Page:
"What Anderson and his equally unlikely stars, Adam Sandler and Emily Watson, have managed is to stretch the boundaries of the romantic comedy genre to their extreme outer limits. Charming and outlandish by turns, this misfit love story of disconnected people trying to find one another in an antagonistic world is a comedy of discomfort and rage that turns unexpectedly sweet and pure...There is probably no one but Sandler who could so convincingly play Barry's combination of genuine innocence with ramped-up hostility." --Kenneth Turan, The Los Angeles Times

"This is the fourth film by Paul Thomas Anderson, the pretentious, long-winded writer-director who brought us the 12-inch plastic penis in 'Boogie Nights' and the apocalyptic rain of frogs that destroyed the San Fernando Valley in the numbing 'Magnolia.' His films consist of pointless ideas strung together with technically innovative camera tricks, neither of which contribute to any kind of coherent narrative." --Rex Reed, The New York Observer

"Any film that can discover so many avenues of joy and any film that can bring Adam Sandler to the New York Film Festival must be touched by some kind of magic...Ms. Watson has a smart, quiet oddness that plays beautifully off Mr. Sandler's somersaulting bipolarity...It might have been interesting if Mr. Sandler had departed from his usual doofus man-child persona, but what he does within that persona--infusing it with a vulnerable, off-kilter humanity that recalls such great film comedians as Buster Keaton and Jacques Tati--turns out to be even better...'Punch-Drunk Love' goes far beyond pastiche. What Mr. Anderson wants to do is recapture, without nostalgia, the giddiness and sweep of old movies, and his mastery of the emotional machinery of the medium is breathtaking. --A.O. Scott, The New York Times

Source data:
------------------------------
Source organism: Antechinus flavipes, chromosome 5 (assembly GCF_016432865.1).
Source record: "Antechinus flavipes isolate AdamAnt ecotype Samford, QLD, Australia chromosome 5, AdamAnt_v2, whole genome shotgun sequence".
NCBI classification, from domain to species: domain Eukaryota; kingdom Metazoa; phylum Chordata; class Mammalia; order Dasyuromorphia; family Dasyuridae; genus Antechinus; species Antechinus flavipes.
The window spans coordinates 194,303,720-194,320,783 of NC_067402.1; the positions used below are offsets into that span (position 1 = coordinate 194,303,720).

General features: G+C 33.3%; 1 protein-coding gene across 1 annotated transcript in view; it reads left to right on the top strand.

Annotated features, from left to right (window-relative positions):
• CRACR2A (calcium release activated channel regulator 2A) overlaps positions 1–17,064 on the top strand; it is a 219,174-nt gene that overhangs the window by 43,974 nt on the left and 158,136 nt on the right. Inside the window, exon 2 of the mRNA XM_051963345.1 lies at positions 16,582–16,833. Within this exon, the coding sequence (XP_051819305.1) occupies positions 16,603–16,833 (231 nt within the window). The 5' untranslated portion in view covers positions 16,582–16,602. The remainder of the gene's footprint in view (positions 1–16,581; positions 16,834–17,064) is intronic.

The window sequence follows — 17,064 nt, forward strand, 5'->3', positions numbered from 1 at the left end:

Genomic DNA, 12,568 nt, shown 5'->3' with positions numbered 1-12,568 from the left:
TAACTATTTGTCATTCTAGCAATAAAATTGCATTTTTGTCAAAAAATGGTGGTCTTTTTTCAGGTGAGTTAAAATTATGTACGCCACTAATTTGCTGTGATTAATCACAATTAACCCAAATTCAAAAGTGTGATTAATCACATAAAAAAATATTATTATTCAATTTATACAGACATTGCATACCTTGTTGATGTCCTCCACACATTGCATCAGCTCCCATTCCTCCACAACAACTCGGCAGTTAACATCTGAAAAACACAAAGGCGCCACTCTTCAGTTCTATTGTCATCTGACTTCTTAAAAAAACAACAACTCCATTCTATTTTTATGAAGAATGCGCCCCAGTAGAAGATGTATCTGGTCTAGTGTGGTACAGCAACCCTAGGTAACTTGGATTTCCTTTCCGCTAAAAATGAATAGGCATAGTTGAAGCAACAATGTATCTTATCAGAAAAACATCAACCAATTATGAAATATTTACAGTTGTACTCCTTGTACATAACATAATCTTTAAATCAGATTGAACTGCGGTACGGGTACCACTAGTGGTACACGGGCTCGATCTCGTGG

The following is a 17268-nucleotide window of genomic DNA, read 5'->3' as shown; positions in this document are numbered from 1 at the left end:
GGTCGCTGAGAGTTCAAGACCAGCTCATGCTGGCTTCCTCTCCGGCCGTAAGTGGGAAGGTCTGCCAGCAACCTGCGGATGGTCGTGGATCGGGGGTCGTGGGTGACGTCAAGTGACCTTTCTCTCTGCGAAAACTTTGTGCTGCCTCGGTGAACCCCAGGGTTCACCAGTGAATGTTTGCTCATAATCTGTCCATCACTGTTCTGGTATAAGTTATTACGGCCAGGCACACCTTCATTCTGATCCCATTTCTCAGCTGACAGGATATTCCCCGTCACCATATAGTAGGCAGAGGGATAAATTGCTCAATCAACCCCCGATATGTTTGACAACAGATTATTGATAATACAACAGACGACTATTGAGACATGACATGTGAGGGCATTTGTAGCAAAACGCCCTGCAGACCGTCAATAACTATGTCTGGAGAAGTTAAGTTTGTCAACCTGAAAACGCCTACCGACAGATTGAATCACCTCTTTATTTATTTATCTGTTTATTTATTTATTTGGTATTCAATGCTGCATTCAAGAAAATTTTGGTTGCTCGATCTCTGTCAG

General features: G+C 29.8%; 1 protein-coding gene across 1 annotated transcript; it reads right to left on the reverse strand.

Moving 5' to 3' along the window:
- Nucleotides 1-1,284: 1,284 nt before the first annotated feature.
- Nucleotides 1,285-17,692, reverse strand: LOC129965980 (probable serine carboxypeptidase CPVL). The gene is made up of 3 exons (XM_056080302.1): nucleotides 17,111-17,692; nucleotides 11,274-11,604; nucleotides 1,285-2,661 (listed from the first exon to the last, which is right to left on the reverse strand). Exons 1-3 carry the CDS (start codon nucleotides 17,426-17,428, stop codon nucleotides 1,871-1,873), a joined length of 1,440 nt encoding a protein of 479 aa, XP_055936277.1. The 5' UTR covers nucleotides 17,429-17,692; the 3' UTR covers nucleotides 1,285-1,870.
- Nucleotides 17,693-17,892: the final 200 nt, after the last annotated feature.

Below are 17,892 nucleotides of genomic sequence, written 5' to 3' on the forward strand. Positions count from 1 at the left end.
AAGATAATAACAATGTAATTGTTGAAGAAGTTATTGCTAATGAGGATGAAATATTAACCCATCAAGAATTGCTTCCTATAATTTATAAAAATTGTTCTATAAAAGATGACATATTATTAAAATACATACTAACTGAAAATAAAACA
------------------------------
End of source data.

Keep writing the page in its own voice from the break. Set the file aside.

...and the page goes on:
"Unsatisfying as it often is, it's still the kind of oddity that could only come from a real talent...'Punch-Drunk Love' isn't a dark comedy, exactly. There's no smirk or satire in it. It's more like a piece of anarchic whimsy punctuated by jet-black outbursts... a startling achievement, but its lack of psychological dimension prevents it from making much human contact with us. It ends where it begins: in a state of shock." --Peter Rainer, New York

"Watching 'Punch-Drunk Love,' one is more convinced than ever that Paul Thomas Anderson is a filmmaker with prodigious gifts. One is just as convinced that he doesn't quite know what to do with them yet...for all the incidental pleasures and anxious romanticism, 'Punch-Drunk Love' still feels skimpy, if not hollow...One comes away from the movie impressed, but still waiting for Anderson's mind to align with his undeniable talent." --Gene Seymour, Newsday